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Iran says any country hosting US troops would be targeted in a war

Iranian authorities at the Great Conference of Basij, Oct. 4 2018. (Ali Khamenei/Released)
November 06, 2019

An Iranian military official has warned any nation hosting U.S. troops during a potential U.S.-Iranian conflict would be equally targeted by Iran.

In a Sunday statement, Brigadier General Abolfazl Shekarchi claimed Iran has no interest in a conflict with the U.S. but would strike against any nearby country assisting the U.S., Newsweek reported. The latest threat comes amid an Iranian push to increase production efforts to create a nuclear weapon.

“Any place and any point of any territories which host the U.S. and its allies’ interests will be threatened,” Shekarchi said of a potential war with the U.S.

“Even if a country does not directly participate in any possible war but its territories host the enemy, we consider that country as a hostile territory and will treat it as an aggressor,” he continued.

Shekarchi originally published his statements in the Iranian Fars News Agency.

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The Iranian threats follow tensions in September where U.S. forces appeared ready to carry out retaliatory strikes against Iran following an attack on a pair of oil production facilities in the U.S.-allied nation Saudi Arabia. President Donald Trump initially assessed Iranian culpability in the combined drone and missile attacks on the oil facilities and said the U.S. stood “locked and loaded” to strike upon verification of the source of the attack.

For its part, Iran denied involvement in the attack and deferred to Yemen’s Houthi rebels, who took credit for the strike.

President Trump has not responded with any military strikes against Iran, but has issued new economic sanctions against the country, and has sent additional U.S. troops, Patriot Missile batteries and fighter squadrons to Saudi Arabia as deterrence against another potential Iranian strike.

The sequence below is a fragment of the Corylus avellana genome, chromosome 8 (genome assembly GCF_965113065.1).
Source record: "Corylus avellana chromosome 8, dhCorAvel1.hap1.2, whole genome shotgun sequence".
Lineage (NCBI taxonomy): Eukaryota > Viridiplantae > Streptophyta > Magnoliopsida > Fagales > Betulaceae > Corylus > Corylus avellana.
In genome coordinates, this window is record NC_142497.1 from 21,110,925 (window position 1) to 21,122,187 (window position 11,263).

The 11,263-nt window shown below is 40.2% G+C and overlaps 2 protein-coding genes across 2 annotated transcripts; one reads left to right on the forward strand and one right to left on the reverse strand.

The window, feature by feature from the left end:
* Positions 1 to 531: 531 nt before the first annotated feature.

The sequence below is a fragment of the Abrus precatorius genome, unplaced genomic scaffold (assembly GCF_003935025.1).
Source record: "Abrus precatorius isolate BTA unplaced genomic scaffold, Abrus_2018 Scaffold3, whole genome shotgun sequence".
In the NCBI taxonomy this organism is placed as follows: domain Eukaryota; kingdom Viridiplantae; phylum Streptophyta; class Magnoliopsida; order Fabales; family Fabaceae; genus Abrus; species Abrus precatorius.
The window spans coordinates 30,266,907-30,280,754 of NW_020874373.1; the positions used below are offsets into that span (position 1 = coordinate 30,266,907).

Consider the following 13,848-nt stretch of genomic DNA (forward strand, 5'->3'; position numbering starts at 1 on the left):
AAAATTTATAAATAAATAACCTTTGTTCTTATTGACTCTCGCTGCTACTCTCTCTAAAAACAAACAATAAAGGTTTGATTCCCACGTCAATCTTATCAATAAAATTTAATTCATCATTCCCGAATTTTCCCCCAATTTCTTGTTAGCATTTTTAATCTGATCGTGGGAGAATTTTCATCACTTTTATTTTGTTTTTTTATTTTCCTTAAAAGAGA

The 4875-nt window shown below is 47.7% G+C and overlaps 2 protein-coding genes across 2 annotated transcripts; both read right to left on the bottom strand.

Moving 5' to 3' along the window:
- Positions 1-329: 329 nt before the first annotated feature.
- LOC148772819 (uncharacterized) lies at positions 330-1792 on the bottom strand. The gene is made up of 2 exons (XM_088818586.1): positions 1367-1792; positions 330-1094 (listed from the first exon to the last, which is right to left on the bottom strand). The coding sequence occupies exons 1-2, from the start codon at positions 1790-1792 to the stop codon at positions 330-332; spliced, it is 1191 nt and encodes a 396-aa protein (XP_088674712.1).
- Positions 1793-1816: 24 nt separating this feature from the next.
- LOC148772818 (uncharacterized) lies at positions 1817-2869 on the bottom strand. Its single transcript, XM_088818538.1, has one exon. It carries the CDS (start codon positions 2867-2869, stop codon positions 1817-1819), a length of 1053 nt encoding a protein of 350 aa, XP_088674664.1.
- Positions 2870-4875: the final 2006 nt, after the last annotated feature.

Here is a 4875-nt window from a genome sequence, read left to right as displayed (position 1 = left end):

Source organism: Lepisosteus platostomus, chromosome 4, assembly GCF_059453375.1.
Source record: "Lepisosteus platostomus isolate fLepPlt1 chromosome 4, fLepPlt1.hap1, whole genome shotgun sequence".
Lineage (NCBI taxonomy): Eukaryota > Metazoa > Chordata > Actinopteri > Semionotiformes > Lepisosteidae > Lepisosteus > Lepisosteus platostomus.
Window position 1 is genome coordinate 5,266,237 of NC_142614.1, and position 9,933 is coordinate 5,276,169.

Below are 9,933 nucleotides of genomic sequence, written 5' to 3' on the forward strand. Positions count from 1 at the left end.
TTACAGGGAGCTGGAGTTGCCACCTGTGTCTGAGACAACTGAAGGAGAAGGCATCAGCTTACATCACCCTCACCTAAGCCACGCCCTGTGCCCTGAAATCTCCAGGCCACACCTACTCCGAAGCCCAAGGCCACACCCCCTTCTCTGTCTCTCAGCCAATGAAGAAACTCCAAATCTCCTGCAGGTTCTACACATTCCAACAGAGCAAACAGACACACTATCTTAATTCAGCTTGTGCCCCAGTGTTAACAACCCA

Despite Trump signaling a withdrawal from Syria, the Pentagon has deployed new armored units to defend oil fields in northern Syria. The stated purpose of the recent deployment was to deny the ISIS terror group a potential revenue stream from capturing vulnerable oil fields; however Russian forces have previously been active in the area and the Russian and Iranian governments have backed Syrian President Bashar al-Assad throughout years of civil war in Syria.

U.S. officials have also found Iran has violated promises not to provide oil to the Syrian government. The Iranian concession was one term of the Iran nuclear deal, negotiated by the Obama administration. President Trump has withdrawn from his predecessor’s treaty, citing insufficient barriers to block Iran’s nuclear development.

The existing Iranian sanctions, combined with a barrier to the sanctioned Syrian market, has limited Iran’s economic prospects, but Iran’s Supreme Leader Ayatollah Ali Khamenei has remained defiant of new negotiations with the U.S.

Last week, Iran announced it had increased uranium enrichment efforts and built new centrifuges needed for advancing its nuclear weapons capabilities.